Defense of Property Claim in North Carolina


In North Carolina, a person charged with a crime has numerous ways to fight against that charge. One of those ways is through the use of an Affirmative Defense. An Affirmative Defense is a defense in which the defendant introduces evidence at trial to justify the reasoning for allegedly committing the crime. As you have seen in the movies and T.V. shows, the State has the burden of proving that a person committed a crime beyond a reasonable doubt. However, when a defendant wants to use an affirmative defense, they must put on evidence to show that their actions are justified under the law. Furthermore, the State has a duty to prove that the defendant’s facts do not exist and do not meet any elements of that defense. At Jetton and Meredith, we have a criminal defense team that is experienced with handling any and all criminal charges. If you are facing criminal charges, it is extremely difficult to tackle what defense claims or arguments you have. It is crucial to call immediately and speak to one of our attorneys at 704.333.1114.

Defense of Property

One of the most common affirmative defenses in North Carolina is through the Defense of Property. Even if the State finds beyond a reasonable doubt that you committed a crime, that crime could be justified through the Defense of Property affirmative defense.

In North Carolina, if you are the rightful owner of the real or personal property then you have the right to possess that property. Real property is an immovable property like land or buildings or for example, a home. Personal property is property that is movable like laptops, cars, or clothes. With your right to possess the property, an owner or their authorized agent may use reasonably necessary force to protect that property. However, the use of force in this affirmative defense cannot arise to the level to inflict death, endangering human life, or causing great bodily harm.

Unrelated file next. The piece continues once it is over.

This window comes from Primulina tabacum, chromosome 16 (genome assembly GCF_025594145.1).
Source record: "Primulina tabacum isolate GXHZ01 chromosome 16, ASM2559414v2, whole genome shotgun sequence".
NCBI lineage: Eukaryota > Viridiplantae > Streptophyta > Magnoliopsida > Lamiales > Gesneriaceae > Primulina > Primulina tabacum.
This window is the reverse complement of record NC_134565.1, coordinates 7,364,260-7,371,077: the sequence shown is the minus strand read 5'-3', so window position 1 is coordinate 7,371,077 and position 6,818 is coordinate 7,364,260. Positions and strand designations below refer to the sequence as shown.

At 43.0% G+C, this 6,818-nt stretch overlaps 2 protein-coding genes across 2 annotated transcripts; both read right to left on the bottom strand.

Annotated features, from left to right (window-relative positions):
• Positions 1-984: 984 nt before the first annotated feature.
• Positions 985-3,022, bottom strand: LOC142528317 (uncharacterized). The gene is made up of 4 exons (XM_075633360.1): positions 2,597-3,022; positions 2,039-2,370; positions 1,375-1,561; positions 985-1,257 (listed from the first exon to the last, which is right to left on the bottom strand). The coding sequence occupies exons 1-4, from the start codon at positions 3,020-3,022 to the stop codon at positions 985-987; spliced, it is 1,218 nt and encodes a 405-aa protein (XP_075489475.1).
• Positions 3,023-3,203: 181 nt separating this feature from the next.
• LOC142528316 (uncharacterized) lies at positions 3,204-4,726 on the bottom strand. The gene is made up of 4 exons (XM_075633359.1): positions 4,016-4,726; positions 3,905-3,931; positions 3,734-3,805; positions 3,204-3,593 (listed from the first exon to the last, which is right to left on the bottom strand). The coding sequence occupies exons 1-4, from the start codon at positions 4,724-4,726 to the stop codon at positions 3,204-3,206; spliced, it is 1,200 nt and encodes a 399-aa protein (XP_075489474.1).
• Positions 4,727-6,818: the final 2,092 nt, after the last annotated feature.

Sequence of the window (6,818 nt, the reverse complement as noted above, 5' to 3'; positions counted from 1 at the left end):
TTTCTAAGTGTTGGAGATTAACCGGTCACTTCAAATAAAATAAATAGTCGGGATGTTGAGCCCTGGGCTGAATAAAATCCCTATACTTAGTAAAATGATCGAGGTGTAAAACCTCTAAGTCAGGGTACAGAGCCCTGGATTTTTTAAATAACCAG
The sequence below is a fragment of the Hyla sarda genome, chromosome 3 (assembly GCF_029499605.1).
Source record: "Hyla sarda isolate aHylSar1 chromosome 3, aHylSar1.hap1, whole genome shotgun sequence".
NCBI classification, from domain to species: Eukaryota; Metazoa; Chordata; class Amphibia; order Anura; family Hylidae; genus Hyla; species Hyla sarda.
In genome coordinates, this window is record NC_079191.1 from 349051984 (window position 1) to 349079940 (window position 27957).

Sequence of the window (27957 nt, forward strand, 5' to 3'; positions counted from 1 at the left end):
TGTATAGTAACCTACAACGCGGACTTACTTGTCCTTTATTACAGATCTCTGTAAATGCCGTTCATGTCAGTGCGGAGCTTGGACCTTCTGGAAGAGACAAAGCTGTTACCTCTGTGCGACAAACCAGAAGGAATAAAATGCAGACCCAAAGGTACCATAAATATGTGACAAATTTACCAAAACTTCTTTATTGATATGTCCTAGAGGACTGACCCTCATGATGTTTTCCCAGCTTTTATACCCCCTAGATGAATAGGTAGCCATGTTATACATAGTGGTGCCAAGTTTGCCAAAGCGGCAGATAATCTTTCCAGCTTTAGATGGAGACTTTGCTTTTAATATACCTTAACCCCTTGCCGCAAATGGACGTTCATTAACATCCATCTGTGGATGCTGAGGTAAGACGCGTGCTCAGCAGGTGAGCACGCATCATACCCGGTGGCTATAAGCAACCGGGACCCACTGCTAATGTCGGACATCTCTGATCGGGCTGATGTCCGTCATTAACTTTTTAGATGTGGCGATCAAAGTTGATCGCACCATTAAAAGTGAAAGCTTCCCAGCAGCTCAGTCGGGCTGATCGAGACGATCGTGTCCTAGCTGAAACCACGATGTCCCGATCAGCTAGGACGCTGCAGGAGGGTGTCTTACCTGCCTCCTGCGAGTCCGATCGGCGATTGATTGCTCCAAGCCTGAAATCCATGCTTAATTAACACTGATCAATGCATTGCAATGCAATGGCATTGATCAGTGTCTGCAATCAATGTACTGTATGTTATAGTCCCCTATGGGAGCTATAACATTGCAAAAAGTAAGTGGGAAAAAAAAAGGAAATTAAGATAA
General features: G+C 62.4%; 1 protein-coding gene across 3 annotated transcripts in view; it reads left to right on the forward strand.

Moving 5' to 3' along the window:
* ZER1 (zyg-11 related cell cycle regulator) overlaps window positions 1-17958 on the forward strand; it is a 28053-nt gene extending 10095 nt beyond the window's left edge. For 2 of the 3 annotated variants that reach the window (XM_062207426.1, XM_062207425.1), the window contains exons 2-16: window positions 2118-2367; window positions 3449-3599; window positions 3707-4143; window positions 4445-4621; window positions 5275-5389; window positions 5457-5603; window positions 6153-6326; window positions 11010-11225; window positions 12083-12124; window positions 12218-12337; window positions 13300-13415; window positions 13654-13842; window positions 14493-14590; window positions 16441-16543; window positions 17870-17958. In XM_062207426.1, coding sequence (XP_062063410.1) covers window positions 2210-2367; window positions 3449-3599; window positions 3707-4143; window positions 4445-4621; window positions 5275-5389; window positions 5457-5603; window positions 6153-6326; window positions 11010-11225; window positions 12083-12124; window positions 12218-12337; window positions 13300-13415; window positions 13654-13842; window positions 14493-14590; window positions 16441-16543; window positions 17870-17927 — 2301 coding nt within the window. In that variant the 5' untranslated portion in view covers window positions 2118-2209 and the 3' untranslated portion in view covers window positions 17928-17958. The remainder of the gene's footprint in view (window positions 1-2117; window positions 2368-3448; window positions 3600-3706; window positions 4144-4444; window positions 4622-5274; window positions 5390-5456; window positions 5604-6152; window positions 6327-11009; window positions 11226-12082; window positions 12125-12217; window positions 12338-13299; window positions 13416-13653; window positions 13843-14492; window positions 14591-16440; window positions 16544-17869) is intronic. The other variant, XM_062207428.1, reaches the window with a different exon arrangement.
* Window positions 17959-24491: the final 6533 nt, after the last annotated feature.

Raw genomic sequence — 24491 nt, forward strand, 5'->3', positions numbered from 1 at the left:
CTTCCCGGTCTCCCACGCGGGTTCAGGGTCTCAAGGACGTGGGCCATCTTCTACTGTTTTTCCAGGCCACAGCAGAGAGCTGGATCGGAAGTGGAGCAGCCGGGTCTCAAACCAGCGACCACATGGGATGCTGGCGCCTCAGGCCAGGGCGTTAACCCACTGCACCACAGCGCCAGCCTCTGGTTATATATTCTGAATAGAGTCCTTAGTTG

In order for the crime to be justified by the use of an affirmative defense like the Defense of Property, these elements must be proven:

  1. The defendant charged with the crime was in possession of (named property) as either its owner, an agent of its owner or an employee of its owner;
  2. The defendant reasonably believed that the plaintiff was about to either injure, destroy, or unlawfully take the (named property);
  3. To prevent the other party from injuring, destroying, or unlawfully taking (named property), the defendant reasonably believed he had to use force; and
  4. The defendant used no more force against the other party than was reasonably necessary under the circumstances to prevent injury, destruction, or unlawful taking of (named property).

What is Reasonable Force?

In the eyes of the North Carolina Supreme Court, a person has the legal right to defend and protect it from threatened and immediate injury or destruction at the hands of an aggressor, or if it is personal property, to prevent it from being unlawfully taken, injured, or destroyed by another, and in doing so he(you) may use such force as is reasonably necessary, and no more than is reasonably necessary to accomplish that end. The circumstances in each case are different which causes the determination of that force to be left up to the jury or the judge. However, it must be noted that mere suspicion or fear of encroachment is not justification for the use of force.

Difference between protecting your property and protecting yourself when you are inside the property.

Deadly force is not allowed to defend your real or personal property. The force that is required to protect against someone injuring, destroying, or taking your property is a reasonable force that does not cause death, endanger human life, or cause great bodily harm. However, deadly force is allowed to be used to defend your home or residence when (1) the occupant reasonably believes such force is necessary to forcible entry or eliminate an unlawful entry by an intruder; and (2) the occupant reasonably believes that the intruder will kill or inflict serious bodily injury on the occupant or others in the home, or (3) occupant reasonably believes that the intruder will commit a felony in the home.

These defenses can be tricky to maneuver without the help of an experienced, criminal defense lawyer – our criminal team can help you. Give us a call for a free consultation, at 704.333.1114.